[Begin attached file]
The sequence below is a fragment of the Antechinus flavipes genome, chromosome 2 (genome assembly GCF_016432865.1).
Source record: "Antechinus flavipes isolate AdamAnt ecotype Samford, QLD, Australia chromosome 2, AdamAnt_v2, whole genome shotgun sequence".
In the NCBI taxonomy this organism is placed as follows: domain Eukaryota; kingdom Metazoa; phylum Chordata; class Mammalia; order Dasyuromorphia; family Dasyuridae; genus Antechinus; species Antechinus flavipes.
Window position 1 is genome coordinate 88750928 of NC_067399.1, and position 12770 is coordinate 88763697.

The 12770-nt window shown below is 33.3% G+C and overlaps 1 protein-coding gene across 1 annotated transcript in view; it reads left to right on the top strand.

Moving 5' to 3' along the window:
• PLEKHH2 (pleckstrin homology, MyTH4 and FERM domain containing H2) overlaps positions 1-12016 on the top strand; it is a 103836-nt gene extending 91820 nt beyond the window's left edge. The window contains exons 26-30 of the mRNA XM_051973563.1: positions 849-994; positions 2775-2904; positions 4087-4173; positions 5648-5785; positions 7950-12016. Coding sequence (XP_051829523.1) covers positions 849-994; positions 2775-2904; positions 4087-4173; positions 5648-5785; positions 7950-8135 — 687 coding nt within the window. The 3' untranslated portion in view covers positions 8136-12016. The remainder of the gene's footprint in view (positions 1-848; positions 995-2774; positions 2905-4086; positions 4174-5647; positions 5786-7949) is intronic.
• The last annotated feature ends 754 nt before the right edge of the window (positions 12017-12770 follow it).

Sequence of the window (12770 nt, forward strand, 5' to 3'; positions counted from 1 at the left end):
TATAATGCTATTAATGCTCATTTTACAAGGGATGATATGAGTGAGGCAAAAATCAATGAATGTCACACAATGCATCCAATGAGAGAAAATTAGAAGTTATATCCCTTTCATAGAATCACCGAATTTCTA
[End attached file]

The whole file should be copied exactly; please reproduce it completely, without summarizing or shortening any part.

The sequence below is a fragment of the Antechinus flavipes genome, chromosome 2 (genome assembly GCF_016432865.1).
Source record: "Antechinus flavipes isolate AdamAnt ecotype Samford, QLD, Australia chromosome 2, AdamAnt_v2, whole genome shotgun sequence".
In the NCBI taxonomy this organism is placed as follows: domain Eukaryota; kingdom Metazoa; phylum Chordata; class Mammalia; order Dasyuromorphia; family Dasyuridae; genus Antechinus; species Antechinus flavipes.
Window position 1 is genome coordinate 88750928 of NC_067399.1, and position 12770 is coordinate 88763697.

The 12770-nt window shown below is 33.3% G+C and overlaps 1 protein-coding gene across 1 annotated transcript in view; it reads left to right on the top strand.

Moving 5' to 3' along the window:
• PLEKHH2 (pleckstrin homology, MyTH4 and FERM domain containing H2) overlaps positions 1-12016 on the top strand; it is a 103836-nt gene extending 91820 nt beyond the window's left edge. The window contains exons 26-30 of the mRNA XM_051973563.1: positions 849-994; positions 2775-2904; positions 4087-4173; positions 5648-5785; positions 7950-12016. Coding sequence (XP_051829523.1) covers positions 849-994; positions 2775-2904; positions 4087-4173; positions 5648-5785; positions 7950-8135 — 687 coding nt within the window. The 3' untranslated portion in view covers positions 8136-12016. The remainder of the gene's footprint in view (positions 1-848; positions 995-2774; positions 2905-4086; positions 4174-5647; positions 5786-7949) is intronic.
• The last annotated feature ends 754 nt before the right edge of the window (positions 12017-12770 follow it).

Sequence of the window (12770 nt, forward strand, 5' to 3'; positions counted from 1 at the left end):
TATAATGCTATTAATGCTCATTTTACAAGGGATGATATGAGTGAGGCAAAAATCAATGAATGTCACACAATGCATCCAATGAGAGAAAATTAGAAGTTATATCCCTTTCATAGAATCACCGAATTTCTA